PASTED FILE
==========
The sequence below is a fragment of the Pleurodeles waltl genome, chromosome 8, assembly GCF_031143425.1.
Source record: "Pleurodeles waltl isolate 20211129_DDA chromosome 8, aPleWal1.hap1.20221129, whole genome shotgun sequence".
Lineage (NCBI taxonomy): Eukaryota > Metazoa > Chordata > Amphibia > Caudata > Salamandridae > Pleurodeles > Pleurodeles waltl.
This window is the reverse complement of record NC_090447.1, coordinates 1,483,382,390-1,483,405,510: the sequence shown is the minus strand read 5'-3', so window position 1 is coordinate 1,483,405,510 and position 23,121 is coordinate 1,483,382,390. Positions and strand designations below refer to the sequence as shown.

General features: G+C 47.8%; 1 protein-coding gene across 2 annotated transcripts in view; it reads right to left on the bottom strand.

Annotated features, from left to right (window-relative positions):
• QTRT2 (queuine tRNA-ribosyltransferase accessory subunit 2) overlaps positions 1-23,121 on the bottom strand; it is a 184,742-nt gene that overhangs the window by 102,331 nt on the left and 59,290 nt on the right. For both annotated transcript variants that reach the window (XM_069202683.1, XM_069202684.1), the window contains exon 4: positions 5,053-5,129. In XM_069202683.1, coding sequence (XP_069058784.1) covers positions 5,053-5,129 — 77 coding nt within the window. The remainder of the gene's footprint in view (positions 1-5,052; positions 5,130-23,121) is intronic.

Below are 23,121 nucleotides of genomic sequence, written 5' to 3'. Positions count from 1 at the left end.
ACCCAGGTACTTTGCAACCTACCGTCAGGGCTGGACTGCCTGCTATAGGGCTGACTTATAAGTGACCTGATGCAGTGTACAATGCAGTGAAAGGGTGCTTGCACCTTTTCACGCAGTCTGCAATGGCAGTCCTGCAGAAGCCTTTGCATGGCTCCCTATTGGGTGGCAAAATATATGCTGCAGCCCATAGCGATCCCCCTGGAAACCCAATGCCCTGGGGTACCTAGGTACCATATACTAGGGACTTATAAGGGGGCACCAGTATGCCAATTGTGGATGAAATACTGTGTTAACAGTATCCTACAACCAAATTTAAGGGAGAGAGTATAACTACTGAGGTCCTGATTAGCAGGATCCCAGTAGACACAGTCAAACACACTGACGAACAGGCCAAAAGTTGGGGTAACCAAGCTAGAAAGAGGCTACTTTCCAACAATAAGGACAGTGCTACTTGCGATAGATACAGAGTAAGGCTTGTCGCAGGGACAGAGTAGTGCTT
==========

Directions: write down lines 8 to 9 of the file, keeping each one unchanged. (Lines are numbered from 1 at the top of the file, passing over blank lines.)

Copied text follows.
Below are 23,121 nucleotides of genomic sequence, written 5' to 3'. Positions count from 1 at the left end.
ACCCAGGTACTTTGCAACCTACCGTCAGGGCTGGACTGCCTGCTATAGGGCTGACTTATAAGTGACCTGATGCAGTGTACAATGCAGTGAAAGGGTGCTTGCACCTTTTCACGCAGTCTGCAATGGCAGTCCTGCAGAAGCCTTTGCATGGCTCCCTATTGGGTGGCAAAATATATGCTGCAGCCCATAGCGATCCCCCTGGAAACCCAATGCCCTGGGGTACCTAGGTACCATATACTAGGGACTTATAAGGGGGCACCAGTATGCCAATTGTGGATGAAATACTGTGTTAACAGTATCCTACAACCAAATTTAAGGGAGAGAGTATAACTACTGAGGTCCTGATTAGCAGGATCCCAGTAGACACAGTCAAACACACTGACGAACAGGCCAAAAGTTGGGGTAACCAAGCTAGAAAGAGGCTACTTTCCAACAATAAGGACAGTGCTACTTGCGATAGATACAGAGTAAGGCTTGTCGCAGGGACAGAGTAGTGCTT